Interior designers all know the benefits of a colour wheel, but it is a useful tool that can help you in your card making too.
It will help you to pick and choose the colours that go together to make your creations look stunning.
It is made up with different areas and each is achieved by mixing colours together.
There is a short vidoe that may also help you with making these choices and you will find it here
These are the pure colours and cannot be made from mixing any others. They are
Red, Yellow and Blue
Secondary colours are made from mixing together equal parts of the primary colours.
Red + Yellow = Orange
Red + Blue = Purple
Blue + Yellow = Green
These are achieved by mixing the primary and secondary colours together in a 2:1 ratio.
Most colour wheels are based on the three primaries, three secondaries and the six tertiaries.
Modern wheels can have many more intermediate colours added in, and a decorators wheel will have all the paint colours supplied by the company.
This swatch shows just some of the many colours of card available to you.
There are some interactive applications available on the internet which are used by artists and designers. But a simple wheel is all you need to help with card making.
On one side of the wheel will be the cool colours, (blue green and purples,) with the hot palette, (red, orange and yellow) on the other.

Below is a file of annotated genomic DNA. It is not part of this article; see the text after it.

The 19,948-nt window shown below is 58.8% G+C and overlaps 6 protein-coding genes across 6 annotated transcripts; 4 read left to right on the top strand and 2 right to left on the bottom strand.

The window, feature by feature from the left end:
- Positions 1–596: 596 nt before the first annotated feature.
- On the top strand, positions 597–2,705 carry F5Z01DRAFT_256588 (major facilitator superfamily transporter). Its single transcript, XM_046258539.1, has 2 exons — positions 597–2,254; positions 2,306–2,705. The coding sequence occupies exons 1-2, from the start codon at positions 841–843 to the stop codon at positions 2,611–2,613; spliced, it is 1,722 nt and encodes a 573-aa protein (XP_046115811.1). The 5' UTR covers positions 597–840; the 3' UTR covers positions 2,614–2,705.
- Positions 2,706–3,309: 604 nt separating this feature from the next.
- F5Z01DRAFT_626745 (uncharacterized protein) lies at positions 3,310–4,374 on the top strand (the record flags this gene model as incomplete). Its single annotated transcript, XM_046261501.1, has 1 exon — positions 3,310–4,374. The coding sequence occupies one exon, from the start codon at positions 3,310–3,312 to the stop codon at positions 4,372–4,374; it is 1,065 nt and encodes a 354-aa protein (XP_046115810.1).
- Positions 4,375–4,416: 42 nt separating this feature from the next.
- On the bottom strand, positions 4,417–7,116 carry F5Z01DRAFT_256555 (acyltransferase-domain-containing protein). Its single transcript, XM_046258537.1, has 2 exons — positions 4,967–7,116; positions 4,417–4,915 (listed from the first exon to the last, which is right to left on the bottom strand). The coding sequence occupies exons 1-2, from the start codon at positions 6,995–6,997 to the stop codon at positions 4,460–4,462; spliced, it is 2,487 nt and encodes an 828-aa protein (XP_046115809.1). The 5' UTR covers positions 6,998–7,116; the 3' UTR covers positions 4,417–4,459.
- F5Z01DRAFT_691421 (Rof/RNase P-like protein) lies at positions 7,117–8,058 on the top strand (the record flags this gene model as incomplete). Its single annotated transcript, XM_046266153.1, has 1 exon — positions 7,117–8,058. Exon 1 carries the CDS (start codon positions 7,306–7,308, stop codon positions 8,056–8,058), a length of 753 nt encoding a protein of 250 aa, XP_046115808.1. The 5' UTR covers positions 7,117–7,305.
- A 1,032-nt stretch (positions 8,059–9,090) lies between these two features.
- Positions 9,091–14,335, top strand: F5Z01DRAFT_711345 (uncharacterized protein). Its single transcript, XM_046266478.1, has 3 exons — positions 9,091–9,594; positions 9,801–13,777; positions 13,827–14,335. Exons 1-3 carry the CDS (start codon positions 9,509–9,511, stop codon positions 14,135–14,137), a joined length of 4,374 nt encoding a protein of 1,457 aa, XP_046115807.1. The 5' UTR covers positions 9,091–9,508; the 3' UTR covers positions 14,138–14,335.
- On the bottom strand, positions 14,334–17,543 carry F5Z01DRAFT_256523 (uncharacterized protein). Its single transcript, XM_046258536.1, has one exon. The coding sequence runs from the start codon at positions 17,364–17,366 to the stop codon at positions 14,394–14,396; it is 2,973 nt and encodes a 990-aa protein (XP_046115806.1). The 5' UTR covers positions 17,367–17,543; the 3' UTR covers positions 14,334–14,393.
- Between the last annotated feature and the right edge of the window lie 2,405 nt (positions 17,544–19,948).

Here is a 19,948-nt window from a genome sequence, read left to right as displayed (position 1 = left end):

An accent is used in small quantities to lift a scheme. Use them in complimentary colours if you are afraid of strong colours.
Just add a splash in a flower, some ribbon, or a few gemstones, brads or buttons.
Here a very pale shade of green has been used to compliment the white for a very elegant effect
This kind of combination used to be frowned upon, but these days anything goes. If used carefully they can look fantastic together.
Look at the things in nature to inspire you. In my garden there are bright yellow Irises which sit alongside a deep purple Geranium and they look amazing
This is using just one colour but in several different tones or shades.
This is really a lovely effect especially if different patterns are used at the same time.
As long as the colours blend you will not go far wrong. Using all the same tone would make your card look bland.
Harmonious colours sit next to each other on the wheel, or very close.
For example purple...is close to lavender...is close to lilac.
It is easy to create a balanced scheme using harmonious colours.
These are opposite each other, and can also be used to great effect.
Choose one to use the most of and a second one in smaller quantities.
If you use them both in equal measures they will fight each other for attention.
A third colour can be used if you need to, but try not to add more than three.
Interior designers use "mood boards" when putting together a room scheme.
Take a look at the sketches page, which is a scaled down idea of a mood board.
This is just laying out all the elements you want to include in your card.
See what you like before you start licking and sticking and that way if you don't like the result then nothing is wasted.
Just start again until you are happy, and use the colour wheel to help you choose your colour scheme.
The easiest group to work with are the neutrals, but they don't appear on a colour wheel.
They consist of what are known as non-colours and they are black, white, brown, grey and beige.
They are also used to mix in with the other colours to produce different tones and shades.
They all go together and can be layered and matched, with no one of them dominating the other. Try using these with one accent colour for a dramatic effect.